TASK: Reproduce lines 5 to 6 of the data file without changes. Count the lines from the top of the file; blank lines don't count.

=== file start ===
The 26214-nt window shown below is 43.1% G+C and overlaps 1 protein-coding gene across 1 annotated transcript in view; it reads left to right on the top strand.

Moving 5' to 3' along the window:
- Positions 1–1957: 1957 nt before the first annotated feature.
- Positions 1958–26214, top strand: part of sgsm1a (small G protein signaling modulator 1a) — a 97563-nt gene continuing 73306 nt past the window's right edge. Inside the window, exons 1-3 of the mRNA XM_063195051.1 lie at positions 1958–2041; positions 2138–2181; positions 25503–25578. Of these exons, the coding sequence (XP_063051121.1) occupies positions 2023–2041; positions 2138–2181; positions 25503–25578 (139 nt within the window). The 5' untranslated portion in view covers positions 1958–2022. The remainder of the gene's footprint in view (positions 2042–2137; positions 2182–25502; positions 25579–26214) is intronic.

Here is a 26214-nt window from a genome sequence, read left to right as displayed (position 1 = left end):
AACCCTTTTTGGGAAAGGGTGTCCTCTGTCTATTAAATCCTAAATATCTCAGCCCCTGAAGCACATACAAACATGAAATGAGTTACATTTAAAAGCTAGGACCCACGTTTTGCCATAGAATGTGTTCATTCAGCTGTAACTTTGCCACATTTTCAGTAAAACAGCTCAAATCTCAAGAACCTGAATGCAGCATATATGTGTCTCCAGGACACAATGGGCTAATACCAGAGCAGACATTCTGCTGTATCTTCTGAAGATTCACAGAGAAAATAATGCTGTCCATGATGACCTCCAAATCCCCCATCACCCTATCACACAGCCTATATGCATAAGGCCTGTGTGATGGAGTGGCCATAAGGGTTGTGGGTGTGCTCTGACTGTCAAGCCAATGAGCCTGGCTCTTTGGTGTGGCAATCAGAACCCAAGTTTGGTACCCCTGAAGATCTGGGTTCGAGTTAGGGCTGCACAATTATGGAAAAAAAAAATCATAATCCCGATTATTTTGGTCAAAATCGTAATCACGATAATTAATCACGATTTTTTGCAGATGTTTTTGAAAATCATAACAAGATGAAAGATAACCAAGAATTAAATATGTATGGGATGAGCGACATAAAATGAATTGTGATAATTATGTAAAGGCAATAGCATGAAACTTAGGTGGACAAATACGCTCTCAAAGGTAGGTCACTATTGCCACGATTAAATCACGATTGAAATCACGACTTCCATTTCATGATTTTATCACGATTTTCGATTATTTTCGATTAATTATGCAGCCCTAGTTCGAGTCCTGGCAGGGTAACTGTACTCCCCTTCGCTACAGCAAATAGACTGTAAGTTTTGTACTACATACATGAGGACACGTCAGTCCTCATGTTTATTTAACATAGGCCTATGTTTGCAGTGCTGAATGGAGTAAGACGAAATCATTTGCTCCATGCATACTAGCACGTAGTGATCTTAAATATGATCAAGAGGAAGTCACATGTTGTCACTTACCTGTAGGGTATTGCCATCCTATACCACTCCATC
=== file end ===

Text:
Here is a 26214-nt window from a genome sequence, read left to right as displayed (position 1 = left end):
AACCCTTTTTGGGAAAGGGTGTCCTCTGTCTATTAAATCCTAAATATCTCAGCCCCTGAAGCACATACAAACATGAAATGAGTTACATTTAAAAGCTAGGACCCACGTTTTGCCATAGAATGTGTTCATTCAGCTGTAACTTTGCCACATTTTCAGTAAAACAGCTCAAATCTCAAGAACCTGAATGCAGCATATATGTGTCTCCAGGACACAATGGGCTAATACCAGAGCAGACATTCTGCTGTATCTTCTGAAGATTCACAGAGAAAATAATGCTGTCCATGATGACCTCCAAATCCCCCATCACCCTATCACACAGCCTATATGCATAAGGCCTGTGTGATGGAGTGGCCATAAGGGTTGTGGGTGTGCTCTGACTGTCAAGCCAATGAGCCTGGCTCTTTGGTGTGGCAATCAGAACCCAAGTTTGGTACCCCTGAAGATCTGGGTTCGAGTTAGGGCTGCACAATTATGGAAAAAAAAAATCATAATCCCGATTATTTTGGTCAAAATCGTAATCACGATAATTAATCACGATTTTTTGCAGATGTTTTTGAAAATCATAACAAGATGAAAGATAACCAAGAATTAAATATGTATGGGATGAGCGACATAAAATGAATTGTGATAATTATGTAAAGGCAATAGCATGAAACTTAGGTGGACAAATACGCTCTCAAAGGTAGGTCACTATTGCCACGATTAAATCACGATTGAAATCACGACTTCCATTTCATGATTTTATCACGATTTTCGATTATTTTCGATTAATTATGCAGCCCTAGTTCGAGTCCTGGCAGGGTAACTGTACTCCCCTTCGCTACAGCAAATAGACTGTAAGTTTTGTACTACATACATGAGGACACGTCAGTCCTCATGTTTATTTAACATAGGCCTATGTTTGCAGTGCTGAATGGAGTAAGACGAAATCATTTGCTCCATGCATACTAGCACGTAGTGATCTTAAATATGATCAAGAGGAAGTCACATGTTGTCACTTACCTGTAGGGTATTGCCATCCTATACCACTCCATC